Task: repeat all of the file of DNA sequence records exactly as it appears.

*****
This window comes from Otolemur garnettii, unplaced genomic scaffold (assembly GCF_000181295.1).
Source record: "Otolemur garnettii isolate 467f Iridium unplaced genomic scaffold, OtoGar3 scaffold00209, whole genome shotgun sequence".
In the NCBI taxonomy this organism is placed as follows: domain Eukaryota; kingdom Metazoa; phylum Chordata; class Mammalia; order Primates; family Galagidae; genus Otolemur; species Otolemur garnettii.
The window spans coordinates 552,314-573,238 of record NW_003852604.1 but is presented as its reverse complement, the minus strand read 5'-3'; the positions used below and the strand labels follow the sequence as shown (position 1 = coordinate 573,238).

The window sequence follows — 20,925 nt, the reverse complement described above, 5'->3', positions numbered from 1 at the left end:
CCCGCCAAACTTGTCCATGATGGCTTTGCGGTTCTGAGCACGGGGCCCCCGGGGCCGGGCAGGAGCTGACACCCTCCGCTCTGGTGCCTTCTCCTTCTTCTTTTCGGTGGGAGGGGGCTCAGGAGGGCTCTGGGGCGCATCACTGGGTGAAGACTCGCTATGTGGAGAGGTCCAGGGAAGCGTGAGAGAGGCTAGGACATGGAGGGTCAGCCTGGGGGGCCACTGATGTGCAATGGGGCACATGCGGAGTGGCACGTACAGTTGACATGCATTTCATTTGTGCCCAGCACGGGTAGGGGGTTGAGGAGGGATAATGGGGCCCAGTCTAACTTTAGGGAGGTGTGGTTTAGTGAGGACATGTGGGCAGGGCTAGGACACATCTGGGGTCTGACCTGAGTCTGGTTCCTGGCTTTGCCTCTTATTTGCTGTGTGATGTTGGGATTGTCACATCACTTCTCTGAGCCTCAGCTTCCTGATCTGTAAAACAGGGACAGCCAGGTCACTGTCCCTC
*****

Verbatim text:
This window comes from Otolemur garnettii, unplaced genomic scaffold (assembly GCF_000181295.1).
Source record: "Otolemur garnettii isolate 467f Iridium unplaced genomic scaffold, OtoGar3 scaffold00209, whole genome shotgun sequence".
In the NCBI taxonomy this organism is placed as follows: domain Eukaryota; kingdom Metazoa; phylum Chordata; class Mammalia; order Primates; family Galagidae; genus Otolemur; species Otolemur garnettii.
The window spans coordinates 552,314-573,238 of record NW_003852604.1 but is presented as its reverse complement, the minus strand read 5'-3'; the positions used below and the strand labels follow the sequence as shown (position 1 = coordinate 573,238).

The window sequence follows — 20,925 nt, the reverse complement described above, 5'->3', positions numbered from 1 at the left end:
CCCGCCAAACTTGTCCATGATGGCTTTGCGGTTCTGAGCACGGGGCCCCCGGGGCCGGGCAGGAGCTGACACCCTCCGCTCTGGTGCCTTCTCCTTCTTCTTTTCGGTGGGAGGGGGCTCAGGAGGGCTCTGGGGCGCATCACTGGGTGAAGACTCGCTATGTGGAGAGGTCCAGGGAAGCGTGAGAGAGGCTAGGACATGGAGGGTCAGCCTGGGGGGCCACTGATGTGCAATGGGGCACATGCGGAGTGGCACGTACAGTTGACATGCATTTCATTTGTGCCCAGCACGGGTAGGGGGTTGAGGAGGGATAATGGGGCCCAGTCTAACTTTAGGGAGGTGTGGTTTAGTGAGGACATGTGGGCAGGGCTAGGACACATCTGGGGTCTGACCTGAGTCTGGTTCCTGGCTTTGCCTCTTATTTGCTGTGTGATGTTGGGATTGTCACATCACTTCTCTGAGCCTCAGCTTCCTGATCTGTAAAACAGGGACAGCCAGGTCACTGTCCCTC